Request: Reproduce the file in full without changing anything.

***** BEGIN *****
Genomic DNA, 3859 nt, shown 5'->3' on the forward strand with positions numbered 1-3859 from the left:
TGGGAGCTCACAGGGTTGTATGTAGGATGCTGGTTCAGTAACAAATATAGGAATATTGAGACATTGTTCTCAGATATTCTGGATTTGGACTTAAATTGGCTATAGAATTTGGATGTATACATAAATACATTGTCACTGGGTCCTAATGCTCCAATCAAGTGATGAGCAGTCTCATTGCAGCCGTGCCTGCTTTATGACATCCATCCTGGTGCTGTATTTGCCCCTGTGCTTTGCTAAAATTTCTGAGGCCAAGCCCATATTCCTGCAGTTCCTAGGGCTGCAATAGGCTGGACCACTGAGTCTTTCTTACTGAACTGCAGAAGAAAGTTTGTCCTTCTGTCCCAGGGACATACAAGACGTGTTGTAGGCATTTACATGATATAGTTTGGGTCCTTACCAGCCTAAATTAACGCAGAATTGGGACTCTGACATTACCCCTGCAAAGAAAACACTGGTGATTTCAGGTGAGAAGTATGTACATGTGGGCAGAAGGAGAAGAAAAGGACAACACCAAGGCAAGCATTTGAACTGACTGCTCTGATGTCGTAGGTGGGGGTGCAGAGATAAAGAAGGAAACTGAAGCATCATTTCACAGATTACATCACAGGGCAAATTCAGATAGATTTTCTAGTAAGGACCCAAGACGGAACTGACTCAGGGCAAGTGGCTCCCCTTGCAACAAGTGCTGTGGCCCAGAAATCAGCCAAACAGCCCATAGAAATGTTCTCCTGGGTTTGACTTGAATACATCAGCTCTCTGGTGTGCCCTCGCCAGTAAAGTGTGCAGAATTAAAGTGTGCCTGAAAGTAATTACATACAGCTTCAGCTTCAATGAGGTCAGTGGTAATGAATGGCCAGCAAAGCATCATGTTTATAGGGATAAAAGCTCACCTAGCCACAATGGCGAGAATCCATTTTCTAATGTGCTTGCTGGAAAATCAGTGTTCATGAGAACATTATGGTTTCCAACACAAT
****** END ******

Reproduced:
Genomic DNA, 3859 nt, shown 5'->3' on the forward strand with positions numbered 1-3859 from the left:
TGGGAGCTCACAGGGTTGTATGTAGGATGCTGGTTCAGTAACAAATATAGGAATATTGAGACATTGTTCTCAGATATTCTGGATTTGGACTTAAATTGGCTATAGAATTTGGATGTATACATAAATACATTGTCACTGGGTCCTAATGCTCCAATCAAGTGATGAGCAGTCTCATTGCAGCCGTGCCTGCTTTATGACATCCATCCTGGTGCTGTATTTGCCCCTGTGCTTTGCTAAAATTTCTGAGGCCAAGCCCATATTCCTGCAGTTCCTAGGGCTGCAATAGGCTGGACCACTGAGTCTTTCTTACTGAACTGCAGAAGAAAGTTTGTCCTTCTGTCCCAGGGACATACAAGACGTGTTGTAGGCATTTACATGATATAGTTTGGGTCCTTACCAGCCTAAATTAACGCAGAATTGGGACTCTGACATTACCCCTGCAAAGAAAACACTGGTGATTTCAGGTGAGAAGTATGTACATGTGGGCAGAAGGAGAAGAAAAGGACAACACCAAGGCAAGCATTTGAACTGACTGCTCTGATGTCGTAGGTGGGGGTGCAGAGATAAAGAAGGAAACTGAAGCATCATTTCACAGATTACATCACAGGGCAAATTCAGATAGATTTTCTAGTAAGGACCCAAGACGGAACTGACTCAGGGCAAGTGGCTCCCCTTGCAACAAGTGCTGTGGCCCAGAAATCAGCCAAACAGCCCATAGAAATGTTCTCCTGGGTTTGACTTGAATACATCAGCTCTCTGGTGTGCCCTCGCCAGTAAAGTGTGCAGAATTAAAGTGTGCCTGAAAGTAATTACATACAGCTTCAGCTTCAATGAGGTCAGTGGTAATGAATGGCCAGCAAAGCATCATGTTTATAGGGATAAAAGCTCACCTAGCCACAATGGCGAGAATCCATTTTCTAATGTGCTTGCTGGAAAATCAGTGTTCATGAGAACATTATGGTTTCCAACACAAT